What do you see?
What do you picture, when hear the words ‘Domestic Violence’? An angry man abusing his partner, late at night in their home? An abusive woman threatening her partner, away from prying eyes?
Or do you see the children? – Cowering in a corner, with hands over their ears, to shut out the sound? Victims of domestic violence will often try everything in their power, to shield their children from the abuse they themselves are suffering and until recently, discussions on domestic violence focused mainly on the adults involved.
However, research now shows, that children don’t just witness the domestic violence, they experience it. Their awareness of the abuse is greater than their parents acknowledge or even realise.
“Research shows Children don’t just witness
domestic violence, they experience it.”
Although children can often be in the room when physical, emotional or sexual abuse happens to their mother or father, they do not have to be physically present to be deeply traumatised by it. For some children, hearing the violence was more distressing than actually seeing it.
Even when children are spared from seeing or hearing it, they see the aftermath – the blood, bruises, tears and broken items. In general children are…
- Aware of the fear and tension in the house.
- They can be afraid they will do something to set off the violence.
- They can feel guilt for not being able to stop it, or because they feel they are somehow responsible for the violence.
- Tragically, they can also come to think this behaviour is normal.
“For some children, hearing the violence was more distressing than actually seeing it.”
The Impact of Domestic Violence on Children
Children exposed to domestic violence can be affected in many ways. Living in an abusive environment can hinder a child’s development and lead to a range of social, emotional, physical and behavioural problems. Different children develop different coping mechanisms to deal with what’s happening to them. Some express the effects of the abuse internally and suffer from anxiety, depression and low self-esteem, while other kids express it outwardly through aggression, tantrums and anti-social behaviour. Research evidence indicates that all children living with domestic violence can benefit from a range of interventions and has suggested the following five key areas.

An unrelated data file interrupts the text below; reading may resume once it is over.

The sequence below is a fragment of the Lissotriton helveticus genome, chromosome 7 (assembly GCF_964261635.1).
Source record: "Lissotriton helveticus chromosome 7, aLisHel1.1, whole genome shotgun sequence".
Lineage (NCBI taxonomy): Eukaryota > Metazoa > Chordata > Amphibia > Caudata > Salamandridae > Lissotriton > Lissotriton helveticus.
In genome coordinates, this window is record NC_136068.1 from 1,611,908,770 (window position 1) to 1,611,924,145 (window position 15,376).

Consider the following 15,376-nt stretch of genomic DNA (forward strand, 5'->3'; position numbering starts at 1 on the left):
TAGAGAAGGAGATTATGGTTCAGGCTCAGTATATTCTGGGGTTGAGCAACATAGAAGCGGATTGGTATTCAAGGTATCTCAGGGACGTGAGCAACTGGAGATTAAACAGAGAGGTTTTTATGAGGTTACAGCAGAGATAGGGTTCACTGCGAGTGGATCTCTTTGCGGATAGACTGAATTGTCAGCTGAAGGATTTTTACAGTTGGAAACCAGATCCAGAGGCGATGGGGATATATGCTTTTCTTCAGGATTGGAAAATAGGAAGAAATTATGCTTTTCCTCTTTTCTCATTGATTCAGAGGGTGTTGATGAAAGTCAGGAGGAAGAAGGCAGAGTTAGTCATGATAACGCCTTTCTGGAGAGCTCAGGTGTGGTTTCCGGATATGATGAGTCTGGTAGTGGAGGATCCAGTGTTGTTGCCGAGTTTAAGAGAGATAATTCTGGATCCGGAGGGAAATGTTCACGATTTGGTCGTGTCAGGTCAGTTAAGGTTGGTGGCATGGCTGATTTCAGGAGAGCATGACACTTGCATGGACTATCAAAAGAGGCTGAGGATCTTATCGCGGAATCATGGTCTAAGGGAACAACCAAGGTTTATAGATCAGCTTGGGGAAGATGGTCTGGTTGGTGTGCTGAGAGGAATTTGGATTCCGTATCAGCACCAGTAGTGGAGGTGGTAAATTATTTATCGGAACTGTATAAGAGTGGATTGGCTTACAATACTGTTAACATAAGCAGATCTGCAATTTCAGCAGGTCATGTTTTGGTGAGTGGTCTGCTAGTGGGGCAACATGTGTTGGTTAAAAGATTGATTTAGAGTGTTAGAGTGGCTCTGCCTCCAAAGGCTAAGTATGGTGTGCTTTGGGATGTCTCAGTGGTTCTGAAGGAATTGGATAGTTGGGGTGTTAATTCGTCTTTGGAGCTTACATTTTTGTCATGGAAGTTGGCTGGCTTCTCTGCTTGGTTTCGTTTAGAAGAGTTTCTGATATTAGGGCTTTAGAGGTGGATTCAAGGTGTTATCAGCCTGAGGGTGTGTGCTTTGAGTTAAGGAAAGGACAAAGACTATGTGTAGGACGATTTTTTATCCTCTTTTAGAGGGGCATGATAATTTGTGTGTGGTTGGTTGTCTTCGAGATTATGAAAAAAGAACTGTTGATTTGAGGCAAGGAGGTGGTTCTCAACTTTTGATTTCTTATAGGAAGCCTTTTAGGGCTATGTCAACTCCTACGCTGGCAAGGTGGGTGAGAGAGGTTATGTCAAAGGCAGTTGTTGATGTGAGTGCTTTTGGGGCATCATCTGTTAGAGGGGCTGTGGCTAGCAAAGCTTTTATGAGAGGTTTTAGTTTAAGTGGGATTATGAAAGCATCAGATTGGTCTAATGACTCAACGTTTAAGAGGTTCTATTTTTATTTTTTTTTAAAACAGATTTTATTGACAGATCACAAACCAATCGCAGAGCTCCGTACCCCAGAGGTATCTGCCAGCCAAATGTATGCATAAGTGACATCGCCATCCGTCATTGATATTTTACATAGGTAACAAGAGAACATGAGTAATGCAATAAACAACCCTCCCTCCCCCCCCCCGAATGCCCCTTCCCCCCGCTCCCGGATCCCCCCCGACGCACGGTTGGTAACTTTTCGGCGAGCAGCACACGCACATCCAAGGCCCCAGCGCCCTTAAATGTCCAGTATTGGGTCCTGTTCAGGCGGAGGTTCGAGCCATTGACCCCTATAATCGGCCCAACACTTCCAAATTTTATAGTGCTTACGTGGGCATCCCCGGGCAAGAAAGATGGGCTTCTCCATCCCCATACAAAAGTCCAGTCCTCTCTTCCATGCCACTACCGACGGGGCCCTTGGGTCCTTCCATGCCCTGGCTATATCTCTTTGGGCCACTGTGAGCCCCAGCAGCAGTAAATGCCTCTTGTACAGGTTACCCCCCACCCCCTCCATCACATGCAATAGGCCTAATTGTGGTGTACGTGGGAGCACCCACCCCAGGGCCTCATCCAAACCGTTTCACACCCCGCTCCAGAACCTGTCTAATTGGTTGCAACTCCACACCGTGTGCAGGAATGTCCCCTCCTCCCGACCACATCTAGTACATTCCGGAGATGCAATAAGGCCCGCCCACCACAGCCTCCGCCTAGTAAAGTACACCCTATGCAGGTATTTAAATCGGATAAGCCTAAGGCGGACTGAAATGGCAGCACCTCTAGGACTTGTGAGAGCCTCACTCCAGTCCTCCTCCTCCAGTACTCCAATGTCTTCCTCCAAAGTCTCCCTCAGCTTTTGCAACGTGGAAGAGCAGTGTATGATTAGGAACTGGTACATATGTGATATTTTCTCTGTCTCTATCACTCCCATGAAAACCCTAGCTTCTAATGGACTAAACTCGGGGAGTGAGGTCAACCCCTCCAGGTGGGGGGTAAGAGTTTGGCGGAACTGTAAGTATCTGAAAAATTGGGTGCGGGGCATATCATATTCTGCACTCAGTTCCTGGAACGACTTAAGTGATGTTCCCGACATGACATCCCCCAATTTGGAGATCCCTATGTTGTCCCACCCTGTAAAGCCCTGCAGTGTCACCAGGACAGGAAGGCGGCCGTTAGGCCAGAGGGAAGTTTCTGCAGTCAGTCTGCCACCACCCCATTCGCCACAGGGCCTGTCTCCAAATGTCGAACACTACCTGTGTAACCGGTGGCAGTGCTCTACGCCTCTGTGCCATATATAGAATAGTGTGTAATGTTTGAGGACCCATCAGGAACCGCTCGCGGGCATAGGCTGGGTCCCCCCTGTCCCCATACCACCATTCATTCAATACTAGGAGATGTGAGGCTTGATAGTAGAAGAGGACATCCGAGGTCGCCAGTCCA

“Different children develop different coping mechanisms to deal with what’s happening to them”
1. Domestic violence and child abuse
There is a clear link between the presence of domestic violence and child abuse. Violent partners are often violent parents and children can be attacked if they try to intervene. Threats of violence against children can be used as a tactic to control the suffering parent.
Children can also experience physical abuse by the victim, who may be suffering psychological trauma. There is also evidence that children are at a higher risk of sexual abuse by the perpetrator.
2. Impact of domestic violence on parenting ability.
Domestic violence can have a significant impact on the quality of parenting, with diminished ability to meet the needs of their children. Stress, fear and depression caused by abuse can lead to emotional distance. Domestic violence can undermine the authority of the abused parent and can result in the child emulating the lack of respect or aggression shown by the perpetrator. This can lead to a situation where the victim of the domestic violence, has to rely on their abuser to discipline their child.
“This can lead to the victim of the domestic violence, relying on their abuser to discipline their child”
3.Impact of living in abusive environment on child development
An analysis of domestic violence studies, found significantly poorer outcomes for most of the children exposed to domestic violence – in comparison to children who had not. Infants and toddlers had poor verbal skills. Older children faced issues in social development.
Research is also emerging which links exposure to domestic violence to negatively impacting children’s brain development. It argues that persistent, elevated stress hormones, alter levels of key brain chemicals and can lead to difficulties in learning, memory and self-regulation.
“Exposure to domestic violence can negatively impact children’s brain development”
4. The impact of domestic violence on the family system.
Many families who suffer from domestic violence, struggle with multiple other problems, including poverty, homelessness, social exclusion and exposure to other forms of violence. These problems can be a result of domestic violence but can also occur alongside it, in a wider dysfunctional family system.
5. Post-Separation Violence.